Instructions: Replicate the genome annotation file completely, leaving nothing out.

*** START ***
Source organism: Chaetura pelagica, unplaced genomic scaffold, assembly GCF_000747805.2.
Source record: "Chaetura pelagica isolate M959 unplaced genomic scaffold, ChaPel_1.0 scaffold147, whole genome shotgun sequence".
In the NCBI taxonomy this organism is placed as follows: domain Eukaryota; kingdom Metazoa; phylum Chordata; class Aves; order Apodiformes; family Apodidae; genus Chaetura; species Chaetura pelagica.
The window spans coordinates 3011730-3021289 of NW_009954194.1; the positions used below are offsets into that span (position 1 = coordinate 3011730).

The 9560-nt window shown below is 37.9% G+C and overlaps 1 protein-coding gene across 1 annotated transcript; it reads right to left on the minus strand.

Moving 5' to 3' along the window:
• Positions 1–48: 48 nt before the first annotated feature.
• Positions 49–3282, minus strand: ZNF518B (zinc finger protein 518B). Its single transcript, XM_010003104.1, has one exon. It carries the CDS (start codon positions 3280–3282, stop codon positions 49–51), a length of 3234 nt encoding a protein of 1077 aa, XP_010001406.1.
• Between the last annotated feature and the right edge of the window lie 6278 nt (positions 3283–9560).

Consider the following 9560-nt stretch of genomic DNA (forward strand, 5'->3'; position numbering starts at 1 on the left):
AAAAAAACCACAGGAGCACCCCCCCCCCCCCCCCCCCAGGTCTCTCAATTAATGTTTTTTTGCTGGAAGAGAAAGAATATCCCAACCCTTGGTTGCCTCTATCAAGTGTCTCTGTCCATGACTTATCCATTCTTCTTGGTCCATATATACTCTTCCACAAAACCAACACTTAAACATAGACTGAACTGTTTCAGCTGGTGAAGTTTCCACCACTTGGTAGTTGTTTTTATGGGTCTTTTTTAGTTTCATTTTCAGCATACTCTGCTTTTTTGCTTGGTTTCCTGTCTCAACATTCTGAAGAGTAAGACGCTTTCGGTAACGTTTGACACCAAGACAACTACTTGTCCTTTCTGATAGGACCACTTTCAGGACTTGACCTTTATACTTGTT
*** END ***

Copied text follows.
Source organism: Chaetura pelagica, unplaced genomic scaffold, assembly GCF_000747805.2.
Source record: "Chaetura pelagica isolate M959 unplaced genomic scaffold, ChaPel_1.0 scaffold147, whole genome shotgun sequence".
In the NCBI taxonomy this organism is placed as follows: domain Eukaryota; kingdom Metazoa; phylum Chordata; class Aves; order Apodiformes; family Apodidae; genus Chaetura; species Chaetura pelagica.
The window spans coordinates 3011730-3021289 of NW_009954194.1; the positions used below are offsets into that span (position 1 = coordinate 3011730).

The 9560-nt window shown below is 37.9% G+C and overlaps 1 protein-coding gene across 1 annotated transcript; it reads right to left on the minus strand.

Moving 5' to 3' along the window:
• Positions 1–48: 48 nt before the first annotated feature.
• Positions 49–3282, minus strand: ZNF518B (zinc finger protein 518B). Its single transcript, XM_010003104.1, has one exon. It carries the CDS (start codon positions 3280–3282, stop codon positions 49–51), a length of 3234 nt encoding a protein of 1077 aa, XP_010001406.1.
• Between the last annotated feature and the right edge of the window lie 6278 nt (positions 3283–9560).

Consider the following 9560-nt stretch of genomic DNA (forward strand, 5'->3'; position numbering starts at 1 on the left):
AAAAAAACCACAGGAGCACCCCCCCCCCCCCCCCCCCAGGTCTCTCAATTAATGTTTTTTTGCTGGAAGAGAAAGAATATCCCAACCCTTGGTTGCCTCTATCAAGTGTCTCTGTCCATGACTTATCCATTCTTCTTGGTCCATATATACTCTTCCACAAAACCAACACTTAAACATAGACTGAACTGTTTCAGCTGGTGAAGTTTCCACCACTTGGTAGTTGTTTTTATGGGTCTTTTTTAGTTTCATTTTCAGCATACTCTGCTTTTTTGCTTGGTTTCCTGTCTCAACATTCTGAAGAGTAAGACGCTTTCGGTAACGTTTGACACCAAGACAACTACTTGTCCTTTCTGATAGGACCACTTTCAGGACTTGACCTTTATACTTGTT